By Jeff Walsh
Xanadu, the new Broadway musical based on the old train wreck of a 1980s Olivia Newton John movie, is hard to pin down. It's definitely a campy, amusing time at the theater. It has an excellent cast and staging. And it calls to mind other jukebox musicals like Mamma Mia, Footloose, Saturday Night Fever, only it never really lives up to all you hope it might be.
To be fair, the entire premise didn't leave writer Douglas Carter Beane all that much to work with. Sonny spends his time drawing chalk murals on Venice Beach sidewalks. He draws a picture of Greek muses, which comes to life, and the Greek goddess Clio becomes his muse and inspires him to follow his dream, which is to open a roller disco. That's pretty much it, as well as a score by the Electric Light Orchestra.
The show doesn't put on any airs, though. It is completely aware of its frivolity, one character even refers to the show onstage as "This is like children's theater for 40-year-old gay people!"
Using its 90-minute running time and constant movement as a way to ensure even the ADD generation doesn't start questioning the lack of dramatic oomph, it was sort of reminiscent of Chinese food: I really enjoyed it in the moment, but it didn't fill me up and a few hours later I wanted something more (which, thankfully, I got: seeing Gideon Glick that night in the amazing Speech and Debate).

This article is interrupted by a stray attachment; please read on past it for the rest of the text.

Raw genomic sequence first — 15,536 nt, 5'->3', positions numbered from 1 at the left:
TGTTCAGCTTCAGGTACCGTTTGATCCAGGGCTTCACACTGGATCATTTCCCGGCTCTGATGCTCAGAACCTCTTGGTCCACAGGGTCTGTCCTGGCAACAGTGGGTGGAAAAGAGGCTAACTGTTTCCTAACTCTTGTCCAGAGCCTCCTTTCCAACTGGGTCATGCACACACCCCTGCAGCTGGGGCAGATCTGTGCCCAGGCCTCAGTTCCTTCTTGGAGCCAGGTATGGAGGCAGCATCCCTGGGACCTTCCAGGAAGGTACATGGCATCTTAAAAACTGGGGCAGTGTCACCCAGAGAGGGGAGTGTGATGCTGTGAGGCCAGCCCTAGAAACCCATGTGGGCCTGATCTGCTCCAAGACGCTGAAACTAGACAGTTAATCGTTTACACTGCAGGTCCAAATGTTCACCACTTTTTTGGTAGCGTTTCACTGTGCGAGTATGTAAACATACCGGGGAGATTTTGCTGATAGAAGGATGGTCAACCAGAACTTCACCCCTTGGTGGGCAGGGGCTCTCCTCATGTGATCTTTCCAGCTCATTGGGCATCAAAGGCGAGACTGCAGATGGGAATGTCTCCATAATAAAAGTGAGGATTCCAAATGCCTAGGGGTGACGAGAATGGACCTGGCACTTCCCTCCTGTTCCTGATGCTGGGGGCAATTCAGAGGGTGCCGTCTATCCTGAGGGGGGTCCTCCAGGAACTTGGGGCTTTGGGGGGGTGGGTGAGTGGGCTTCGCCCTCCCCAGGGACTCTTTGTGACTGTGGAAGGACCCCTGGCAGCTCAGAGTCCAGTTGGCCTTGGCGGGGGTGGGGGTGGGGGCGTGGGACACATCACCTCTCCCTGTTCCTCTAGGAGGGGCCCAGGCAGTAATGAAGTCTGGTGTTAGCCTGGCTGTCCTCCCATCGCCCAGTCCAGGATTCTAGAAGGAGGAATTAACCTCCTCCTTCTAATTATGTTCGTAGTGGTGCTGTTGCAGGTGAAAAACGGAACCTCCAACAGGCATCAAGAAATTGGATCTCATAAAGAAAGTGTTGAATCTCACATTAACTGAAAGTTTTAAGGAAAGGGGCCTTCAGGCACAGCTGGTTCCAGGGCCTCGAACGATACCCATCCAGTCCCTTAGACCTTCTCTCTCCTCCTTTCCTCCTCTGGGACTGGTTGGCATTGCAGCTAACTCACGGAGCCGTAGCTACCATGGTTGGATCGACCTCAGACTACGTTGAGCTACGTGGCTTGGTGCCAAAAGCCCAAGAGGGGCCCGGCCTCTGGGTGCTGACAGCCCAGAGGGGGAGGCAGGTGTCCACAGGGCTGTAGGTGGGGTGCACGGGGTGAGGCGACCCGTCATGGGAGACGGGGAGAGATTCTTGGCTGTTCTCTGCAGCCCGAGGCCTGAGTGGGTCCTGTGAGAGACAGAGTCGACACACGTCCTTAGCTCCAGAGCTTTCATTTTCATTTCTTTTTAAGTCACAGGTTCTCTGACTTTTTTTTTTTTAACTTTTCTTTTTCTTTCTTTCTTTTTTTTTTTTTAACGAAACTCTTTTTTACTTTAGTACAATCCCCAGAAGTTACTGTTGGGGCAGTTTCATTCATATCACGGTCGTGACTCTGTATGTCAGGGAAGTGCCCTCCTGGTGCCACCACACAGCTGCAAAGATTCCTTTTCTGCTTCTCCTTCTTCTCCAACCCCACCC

I'm not trying to trash the show. It was perfect campy fun. But when I saw Mamma Mia, for example, at a certain point the familiar music and barely-there plot seemed to get pushed back, you just enjoyed the ride and, by the end, you were dancing in your seat with the cast to some ABBA. At the end of Xanadu, the audience all had glowsticks and we were waving them back and forth, but it didn't have that same silly communal moment.
The cast is led by Kerry Butler, who originated the role of Penny Pingleton in Hairspray on Broadway, and openly gay actor Cheyenne Jackson as Sonny, who both did an amazing job. Jackie Hoffman, who also did an amazing turn in Hairspray on Broadway, pretty steals the show in Xanadu. She is such a gifted performer with an amazing sense of camp and her own physicality, and she seems to be having an amazing time in the role.
After the show, I got a chance to chat with Beane himself in the lobby, who brought his young son to see the show for his first time that day. So that was a fun, little bonus.
I think the image that best sums up Xanadu for me is that when you exit the theater, you see the audience for Les Miserables across the street, and they're out on the sidewalk as well.
We're leaving the theater. They're having their intermission.